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Landlord is putting condo on market but lease doesn't end for several months...

Asked by Trulia Chicago, Chicago, IL Tue Dec 18, 2012

A friend's landlord wants to put the condo where he lives in on the market for Jan 1st; however, his lease isn't up until March 1st. Does the lanlord have the right to break his lease after Jan 1st? She said that he is welcome to stay until the summer, with a huge rent increase (which is unbearable, since his rent is already at least $200 over what it is worth in the neighborhood), but if he declines on the higher rent she will put it on the market.

Is it unreasonable for to try to break his lease (he is very fond of the landlord, so this has become delicate)? The condo likely won't sell it before his lease is up, but he cringes at the thought of people coming in and out of his unit all the time.


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Manuel Brown’s answer
Just speaking for the Chicago proper rental market.

The signed leased by both parties is a binding real estate contract between both parties and subject to the provisions and terms of the lease. Your friend should not break his lease unless the landlord is willing to let him out his lease in writing without any financial obligation. Remember a lease is a contract with a promise to pay according to the terms of the lease. Unless the landlord lets your friend out of the lease in writing not holding him to his financial subject by the lease, I personally would go the term of the lease.

30 days prior to the lease ending the landlord can present your friend with a new lease with a rent increase. In this case all parties have to agree and sign the new lease according to the terms. If the landlord wished not to extend a new lease to your friend and wants your friend to vacate the apartment the landlord must give him 30 days notice prior to the end of the lease. If none of the above has happened the terms are now month to month at the rate of the original lease. Each party is now subject to other giving a 30 day notice of their intentions.

All around it sounds like a bad situation and much for friendship. Remember the Chicago Tenant Ordinance favors the tenant. Your friend can call (312) 742-7368 and someone is housing can further advise him of his rights as a tenant.

Best of luck to your friend,

Manuel Brown, Broker
iMove Chicago
2 votes Thank Flag Link Tue Dec 18, 2012
You can have an attorney read the lease for specifics. In general, you can require 48 hour notice for showings. If the condo sells before your lease is up, then the terms of the lease transfer to the new owner.

Best of luck,

Ivan Sagel
0 votes Thank Flag Link Wed Dec 19, 2012
It doesn't sound like the landlord has the same view of the relationship as your friend.

No one on this site can give legal advise. That is what should be considered at this time. The actual lease needs to be reviewed to see how this event can unfold.
2 votes Thank Flag Link Tue Dec 18, 2012
Very good point. Thanks!
Flag Tue Dec 18, 2012
If there is a lease, check what that says. If it doesnt say anything about showings or breaking it off early, I would assume legally, you have to follow the binding contract.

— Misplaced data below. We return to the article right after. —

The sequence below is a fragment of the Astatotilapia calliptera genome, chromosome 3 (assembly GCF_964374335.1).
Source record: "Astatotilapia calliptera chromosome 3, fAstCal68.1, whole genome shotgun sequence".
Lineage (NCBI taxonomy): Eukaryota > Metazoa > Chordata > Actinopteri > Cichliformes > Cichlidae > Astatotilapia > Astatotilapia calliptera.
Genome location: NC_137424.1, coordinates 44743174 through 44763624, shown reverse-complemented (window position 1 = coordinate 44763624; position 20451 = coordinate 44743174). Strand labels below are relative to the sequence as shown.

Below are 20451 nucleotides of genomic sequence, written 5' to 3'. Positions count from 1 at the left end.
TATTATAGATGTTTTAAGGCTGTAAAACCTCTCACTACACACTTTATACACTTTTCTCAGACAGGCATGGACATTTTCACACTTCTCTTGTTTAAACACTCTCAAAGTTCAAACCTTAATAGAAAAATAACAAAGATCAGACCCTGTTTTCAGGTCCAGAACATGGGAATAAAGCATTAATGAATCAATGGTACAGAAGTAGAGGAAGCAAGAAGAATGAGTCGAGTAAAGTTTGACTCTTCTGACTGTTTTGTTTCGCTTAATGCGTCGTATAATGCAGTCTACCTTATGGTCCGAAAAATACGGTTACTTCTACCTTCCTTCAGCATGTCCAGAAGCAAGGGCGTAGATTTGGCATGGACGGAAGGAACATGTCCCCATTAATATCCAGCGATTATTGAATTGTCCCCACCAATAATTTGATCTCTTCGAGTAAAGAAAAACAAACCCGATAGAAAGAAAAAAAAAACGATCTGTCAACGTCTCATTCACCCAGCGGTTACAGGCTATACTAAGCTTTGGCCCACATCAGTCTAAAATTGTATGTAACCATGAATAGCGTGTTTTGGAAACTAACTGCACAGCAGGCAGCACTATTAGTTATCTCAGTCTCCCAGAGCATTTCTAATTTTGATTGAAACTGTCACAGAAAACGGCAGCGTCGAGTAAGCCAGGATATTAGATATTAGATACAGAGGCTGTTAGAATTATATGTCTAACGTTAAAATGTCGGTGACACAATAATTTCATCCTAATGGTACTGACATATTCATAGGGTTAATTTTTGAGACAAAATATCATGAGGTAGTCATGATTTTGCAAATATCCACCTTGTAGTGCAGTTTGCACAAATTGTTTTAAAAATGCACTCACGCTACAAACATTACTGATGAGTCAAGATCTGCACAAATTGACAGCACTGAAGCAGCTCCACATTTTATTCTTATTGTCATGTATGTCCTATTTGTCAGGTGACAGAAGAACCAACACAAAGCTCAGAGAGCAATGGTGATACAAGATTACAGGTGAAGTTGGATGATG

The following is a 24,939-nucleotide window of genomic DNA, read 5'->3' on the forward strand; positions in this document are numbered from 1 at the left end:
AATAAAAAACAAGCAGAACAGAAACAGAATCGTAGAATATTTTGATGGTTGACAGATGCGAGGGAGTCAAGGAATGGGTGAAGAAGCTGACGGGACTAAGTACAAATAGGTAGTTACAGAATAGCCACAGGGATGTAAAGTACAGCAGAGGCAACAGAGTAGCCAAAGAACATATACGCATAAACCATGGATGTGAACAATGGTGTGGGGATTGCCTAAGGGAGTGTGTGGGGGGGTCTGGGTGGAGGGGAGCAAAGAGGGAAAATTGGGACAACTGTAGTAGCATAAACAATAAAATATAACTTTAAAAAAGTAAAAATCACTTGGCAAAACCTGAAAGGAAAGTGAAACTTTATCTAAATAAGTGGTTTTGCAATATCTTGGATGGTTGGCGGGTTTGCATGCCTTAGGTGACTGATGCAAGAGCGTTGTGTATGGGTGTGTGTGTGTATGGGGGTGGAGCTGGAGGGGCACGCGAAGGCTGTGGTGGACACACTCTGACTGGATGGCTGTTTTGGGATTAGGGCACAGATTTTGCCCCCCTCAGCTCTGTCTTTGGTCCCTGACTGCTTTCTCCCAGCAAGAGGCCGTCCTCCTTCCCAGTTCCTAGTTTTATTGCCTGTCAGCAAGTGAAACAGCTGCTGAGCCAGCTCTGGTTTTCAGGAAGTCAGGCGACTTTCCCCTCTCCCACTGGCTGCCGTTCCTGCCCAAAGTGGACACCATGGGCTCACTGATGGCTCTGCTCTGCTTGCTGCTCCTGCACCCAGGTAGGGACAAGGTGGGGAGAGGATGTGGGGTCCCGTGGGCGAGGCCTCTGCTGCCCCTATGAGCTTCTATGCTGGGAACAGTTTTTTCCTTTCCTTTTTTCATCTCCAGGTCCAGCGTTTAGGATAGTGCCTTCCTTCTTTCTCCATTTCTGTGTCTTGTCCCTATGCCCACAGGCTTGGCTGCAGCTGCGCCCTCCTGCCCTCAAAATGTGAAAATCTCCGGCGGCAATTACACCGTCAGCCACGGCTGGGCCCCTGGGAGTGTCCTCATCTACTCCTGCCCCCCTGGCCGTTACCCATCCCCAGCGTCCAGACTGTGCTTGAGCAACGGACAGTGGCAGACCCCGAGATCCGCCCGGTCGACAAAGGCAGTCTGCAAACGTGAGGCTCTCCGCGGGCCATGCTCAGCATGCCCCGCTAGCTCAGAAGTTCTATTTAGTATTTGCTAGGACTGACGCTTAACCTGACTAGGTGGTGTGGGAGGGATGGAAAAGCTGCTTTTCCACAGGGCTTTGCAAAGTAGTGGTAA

1 vote Thank Flag Link Tue Dec 18, 2012
Any rental lease should state once the property goes on the market for sale, how early the tenant needs to be advised of it, and how the showings will be handled.
Certainly the cooperation of the tenant is required for the landlord to show the property. The tenant
could asked to be home during showings, The tenant can also ask for only certain days of the
week be ready for showings, if the relationship between tenant and landlord are good, then they
should come to a good agreement that does not require for the tenant to be ready for showings
7 days a week from morning till evening.....
I usually found that showings need to get confirmed by the tenant, and when a tenant is in the unit
I usually request for showings a 24 hr advance notice, or in the listing sheet it will say only showings
on Tuesday and Thursdays from ...... till ...... and Saturdays from ........... to ..............

Or anything else that is acceptable to both sides. Ok the lease goes till March 1st, 2013 that should
not be an issue, then look at the lease, what does it say about extension, and raise of rent. If in
doubt show it to a real estate attorney to understand. But the terms for rent raise and extension
of lease should be clarified.

Good Luck... If you need the recommendation of a real estate attorney to review your lease
agreement and get advice, let me know.
Good luck to you.

Hope this helps...

Most Sincerely yours,
Edith YourRealtor4Life and your Chicago and Northern Illinois
and RElocation Expert
Working always in the very BEST interest of her clients
at @Properties North Shore
Edith speaks French, German, Spanish & more
Get to know Edith and her Service her website is
1 vote Thank Flag Link Tue Dec 18, 2012
Is there a Lease?
If so, check it and see how showings are handled while property is on the market and lease is still in effect.

If tenant does not want to pay more in rent, then plans should be made to move out at the end of the lease.
1 vote Thank Flag Link Tue Dec 18, 2012
Whooops, the latter is 5-12-160 NOT 4-12-160...
0 votes Thank Flag Link Thu Dec 20, 2012

Landlord Tenants Ordinance rights state up to 60 days prior to lease expiration landlord has the right to list and show unit the with a 48 hour notice to tenants.

You can go to the city of Chicago website and find the landlord tenants ordinance rights act. Or click here:…

Read sections 5-12-150 and 4-12-160.

Good luck!
0 votes Thank Flag Link Thu Dec 20, 2012
I would also consult your attorney to explain your specific lease terms
0 votes Thank Flag Link Tue Dec 18, 2012
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